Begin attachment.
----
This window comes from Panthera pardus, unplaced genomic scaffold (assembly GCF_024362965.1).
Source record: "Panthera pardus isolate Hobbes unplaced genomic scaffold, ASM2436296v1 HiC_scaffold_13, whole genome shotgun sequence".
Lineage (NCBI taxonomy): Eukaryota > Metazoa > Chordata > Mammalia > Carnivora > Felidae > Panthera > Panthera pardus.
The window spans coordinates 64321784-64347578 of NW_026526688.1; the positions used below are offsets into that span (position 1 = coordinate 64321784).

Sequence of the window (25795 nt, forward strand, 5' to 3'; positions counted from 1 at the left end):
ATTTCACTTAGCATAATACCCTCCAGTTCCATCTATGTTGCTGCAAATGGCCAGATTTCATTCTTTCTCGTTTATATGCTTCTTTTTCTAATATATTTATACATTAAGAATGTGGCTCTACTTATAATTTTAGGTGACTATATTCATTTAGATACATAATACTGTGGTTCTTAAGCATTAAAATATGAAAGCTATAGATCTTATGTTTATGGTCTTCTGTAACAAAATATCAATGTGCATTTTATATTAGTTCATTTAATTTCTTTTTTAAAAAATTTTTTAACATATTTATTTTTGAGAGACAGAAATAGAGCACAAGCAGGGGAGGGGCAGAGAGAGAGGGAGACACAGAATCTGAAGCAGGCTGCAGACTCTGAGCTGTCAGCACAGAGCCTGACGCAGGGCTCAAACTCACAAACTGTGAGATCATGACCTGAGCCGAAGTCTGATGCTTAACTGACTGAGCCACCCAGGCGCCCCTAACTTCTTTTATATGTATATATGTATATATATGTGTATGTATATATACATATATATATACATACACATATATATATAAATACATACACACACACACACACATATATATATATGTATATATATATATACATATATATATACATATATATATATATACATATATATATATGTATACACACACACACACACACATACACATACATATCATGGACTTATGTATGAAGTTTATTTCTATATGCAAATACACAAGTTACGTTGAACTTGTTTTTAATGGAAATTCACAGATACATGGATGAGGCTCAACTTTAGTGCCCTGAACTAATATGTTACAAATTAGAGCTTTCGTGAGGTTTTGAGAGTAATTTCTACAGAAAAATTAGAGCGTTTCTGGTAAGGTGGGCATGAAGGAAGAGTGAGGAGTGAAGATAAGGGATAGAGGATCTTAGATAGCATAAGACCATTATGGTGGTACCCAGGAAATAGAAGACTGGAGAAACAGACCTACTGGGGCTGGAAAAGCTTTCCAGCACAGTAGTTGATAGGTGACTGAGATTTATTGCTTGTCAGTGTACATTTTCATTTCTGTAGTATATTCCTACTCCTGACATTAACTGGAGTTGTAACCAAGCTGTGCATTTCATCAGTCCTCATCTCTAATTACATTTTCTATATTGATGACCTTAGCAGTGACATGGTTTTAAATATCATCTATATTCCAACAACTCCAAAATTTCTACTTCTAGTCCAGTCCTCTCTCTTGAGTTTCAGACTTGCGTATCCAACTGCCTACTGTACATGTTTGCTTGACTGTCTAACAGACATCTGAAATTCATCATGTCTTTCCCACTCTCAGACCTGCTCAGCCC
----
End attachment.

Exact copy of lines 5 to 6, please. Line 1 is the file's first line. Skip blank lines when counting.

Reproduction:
Sequence of the window (25795 nt, forward strand, 5' to 3'; positions counted from 1 at the left end):
ATTTCACTTAGCATAATACCCTCCAGTTCCATCTATGTTGCTGCAAATGGCCAGATTTCATTCTTTCTCGTTTATATGCTTCTTTTTCTAATATATTTATACATTAAGAATGTGGCTCTACTTATAATTTTAGGTGACTATATTCATTTAGATACATAATACTGTGGTTCTTAAGCATTAAAATATGAAAGCTATAGATCTTATGTTTATGGTCTTCTGTAACAAAATATCAATGTGCATTTTATATTAGTTCATTTAATTTCTTTTTTAAAAAATTTTTTAACATATTTATTTTTGAGAGACAGAAATAGAGCACAAGCAGGGGAGGGGCAGAGAGAGAGGGAGACACAGAATCTGAAGCAGGCTGCAGACTCTGAGCTGTCAGCACAGAGCCTGACGCAGGGCTCAAACTCACAAACTGTGAGATCATGACCTGAGCCGAAGTCTGATGCTTAACTGACTGAGCCACCCAGGCGCCCCTAACTTCTTTTATATGTATATATGTATATATATGTGTATGTATATATACATATATATATACATACACATATATATATAAATACATACACACACACACACACATATATATATATGTATATATATATATACATATATATATACATATATATATATATACATATATATATATGTATACACACACACACACACACATACACATACATATCATGGACTTATGTATGAAGTTTATTTCTATATGCAAATACACAAGTTACGTTGAACTTGTTTTTAATGGAAATTCACAGATACATGGATGAGGCTCAACTTTAGTGCCCTGAACTAATATGTTACAAATTAGAGCTTTCGTGAGGTTTTGAGAGTAATTTCTACAGAAAAATTAGAGCGTTTCTGGTAAGGTGGGCATGAAGGAAGAGTGAGGAGTGAAGATAAGGGATAGAGGATCTTAGATAGCATAAGACCATTATGGTGGTACCCAGGAAATAGAAGACTGGAGAAACAGACCTACTGGGGCTGGAAAAGCTTTCCAGCACAGTAGTTGATAGGTGACTGAGATTTATTGCTTGTCAGTGTACATTTTCATTTCTGTAGTATATTCCTACTCCTGACATTAACTGGAGTTGTAACCAAGCTGTGCATTTCATCAGTCCTCATCTCTAATTACATTTTCTATATTGATGACCTTAGCAGTGACATGGTTTTAAATATCATCTATATTCCAACAACTCCAAAATTTCTACTTCTAGTCCAGTCCTCTCTCTTGAGTTTCAGACTTGCGTATCCAACTGCCTACTGTACATGTTTGCTTGACTGTCTAACAGACATCTGAAATTCATCATGTCTTTCCCACTCTCAGACCTGCTCAGCCC